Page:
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We Were Racers

When we first bought Indefatigable, she was quite bare.   She didn’t look very welcoming inside, in fact, the cabin  looked like one of those house you go in where nothing ad been updated in some time.  The outside had a few modifications however.  Some quick-release clam-cleats on the rear winches, and two new-ish 130 and 150 genoa sails.   This, we soon discovered, was because the gentle man in his mid twenties from who we bought her,  sailed for racing almost exclusively.   Seeing as how we are in the winter of our ownership of S/V Indefatigable, we ought to see what she could do before we parted ways.  We entered the Northern Yacht Club’s Fall Racing Series in North Sydney.

As detailed in earlier posts, Erika and I had raced, as crew, on other boats (Erika mostly on the bow, myself all grinding), but were never at the helm in a full blast race.

There are two Yacht Clubs on Sydney Harbour, the Northern Yacht Club,  and The Dobson Yacht Club.  The Northern is about a half hour drive from where we live, but host a number racing series and cup races over the run of the season.  When you look out over their piers, there is a mast on almost every vessel.  As the commodore would later tell us, it’s a club for sailors.

This was going to be a test for the little 1972 Evinrude 6hp outboard.  So far, we would leave the pier, putt about 100 feet from the marina and put the sails up.  Now we were looking at a 5 Nm motor from Sydney to the Northside before every race, but proudly it always fired up first pull, and got us there no sweat.

Our crew was a ragtag bunch with varying levels of experience, but all enthusiastically volunteered.  My cousin Glen started out on the bow, moving the sail and watching for traffic.  Erika and my other cousin, Gavin, held things down grinding and tailing in the cockpit.  Erika’s co-worker AJ was an all-rounder, and proved himself to be a valuable bowman in the later races.

There were about 8 other boats in the 8 races, give or take a few here and there.  Our class, the non-spinnaker class, had 4 boats for most of the series, and one race swelled to 6 boats.

Hot pursuit

Hot pursuit

To say race #1 didn’t go well would be a bit of an understatement, and if I can offer any bit of advice to new racers, it’s exactly this:

When you think it’s time to tack, it’s not.   If it looks like you can make the mark, you can’t.  If you think your boat can point high enough to squeak through, it can’t.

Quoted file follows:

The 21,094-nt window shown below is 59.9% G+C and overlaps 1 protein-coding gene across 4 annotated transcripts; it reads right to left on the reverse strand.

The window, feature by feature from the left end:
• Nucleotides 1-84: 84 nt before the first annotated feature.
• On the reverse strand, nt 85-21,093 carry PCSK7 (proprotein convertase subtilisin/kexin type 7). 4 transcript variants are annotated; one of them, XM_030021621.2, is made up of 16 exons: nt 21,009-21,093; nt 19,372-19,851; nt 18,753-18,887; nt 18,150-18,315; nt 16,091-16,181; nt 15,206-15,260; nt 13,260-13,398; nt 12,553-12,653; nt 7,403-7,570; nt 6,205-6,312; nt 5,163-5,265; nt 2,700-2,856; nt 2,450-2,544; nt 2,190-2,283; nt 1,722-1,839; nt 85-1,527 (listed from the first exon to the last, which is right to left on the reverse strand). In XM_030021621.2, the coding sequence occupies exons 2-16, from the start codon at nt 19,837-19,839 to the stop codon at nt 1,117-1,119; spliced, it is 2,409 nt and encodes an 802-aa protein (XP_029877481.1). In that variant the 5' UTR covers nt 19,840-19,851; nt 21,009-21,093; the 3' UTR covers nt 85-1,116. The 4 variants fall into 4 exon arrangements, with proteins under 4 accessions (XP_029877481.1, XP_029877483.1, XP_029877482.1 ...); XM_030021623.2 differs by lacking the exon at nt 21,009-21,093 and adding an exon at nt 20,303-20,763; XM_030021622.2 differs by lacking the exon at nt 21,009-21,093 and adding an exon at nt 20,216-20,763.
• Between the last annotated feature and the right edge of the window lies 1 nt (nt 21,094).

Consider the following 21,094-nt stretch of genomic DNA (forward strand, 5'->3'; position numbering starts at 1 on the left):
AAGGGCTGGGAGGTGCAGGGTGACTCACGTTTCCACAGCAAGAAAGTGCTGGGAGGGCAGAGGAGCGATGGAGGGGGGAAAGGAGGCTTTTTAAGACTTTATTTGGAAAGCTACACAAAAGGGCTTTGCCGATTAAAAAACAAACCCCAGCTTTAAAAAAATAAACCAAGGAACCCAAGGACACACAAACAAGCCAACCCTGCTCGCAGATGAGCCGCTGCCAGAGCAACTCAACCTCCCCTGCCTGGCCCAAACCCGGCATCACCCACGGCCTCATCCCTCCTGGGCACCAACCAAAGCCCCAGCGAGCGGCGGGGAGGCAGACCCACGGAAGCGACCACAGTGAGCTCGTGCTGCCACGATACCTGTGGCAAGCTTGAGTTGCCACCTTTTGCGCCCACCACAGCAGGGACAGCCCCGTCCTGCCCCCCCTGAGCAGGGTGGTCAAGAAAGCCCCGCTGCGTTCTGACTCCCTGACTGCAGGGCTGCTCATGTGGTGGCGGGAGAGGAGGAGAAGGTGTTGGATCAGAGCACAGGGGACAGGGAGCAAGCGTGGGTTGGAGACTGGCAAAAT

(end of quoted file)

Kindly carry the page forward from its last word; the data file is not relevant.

Up until this point we had just been sailing around the harbour with no need for any sort of accuracy.  It certainly was an eye-opener as to how difficult it is to hit a good lay line when you miss it not once but twice for the same mark.

So the first race saw us come in dead last, over 10 minutes behind the last boat, even after the handicap calculations were made.

We slowly improved over the course of the series.

Our class was two discernible groups.  Avatar, and Down North who would battle for the top spot week after week, every time alternating between first and second place.  The other group, in which we were a proud member was with Outrageous, Sea Star, and Wind Rush, which was basically a competition (albeit not a competitive competition, because the other racers were cool like that) not to come in last.   Racing against these boats was very fun.  Even though we were at the back of the pack, spending almost the entire race what seemed like spitting distance away from Sea Star was very intense!

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The cover of Fall Race Series Magazine

The thrill-a-minute action of sail racing

The thrill-a-minute action of sail racing

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We had some pretty light winds at times

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Wind Rush making her way back

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I think we’ve officially been bitten by the racing bug, and look forward to perhaps racing our new vessel again next year in North Sydney.

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Indefatigable Log Book – July 13

Date – July 13, 2014

Conditions – Sunny, light wing increasing

On Board – Rob, Erika

Duration – 2 hours

Location – Sydney Harbour

Since buying Indy in 2011, we have only ever used two sails; the main and the working jib.   We had two larger sails in the bags that we never used, a 130 and 150 Genoa.  Today, winds were light enough, we were brave enough to try out the 130.

The sails were crisper, and because of the larger size, we used the aft winches instead of the ones on the cabin.  The difference in this sail was immediately detectable.  This sail also had tell-tales, which take some of the guesswork out of trimming.

We sailed out to the coal piers before turning back.  When we were tacking back we noticed that a Tanzer 26 called Down North  was coming with us.  We knew Down North from our races aboard Morgan D,  and remembered her as a worth adversary.  Down North is also docked 4 piers down from Indefatigable, but we’ve never met her owner.

As she gained on us, we decided we would try to race her, whether they knew we were racing or not!  As we tacked back and forth back to the Dobson, we noticed that Down North was taking a similar line that we were.  And seeing how they were experienced racers, we took this as a sign that were were getting the hang of this sailing thing!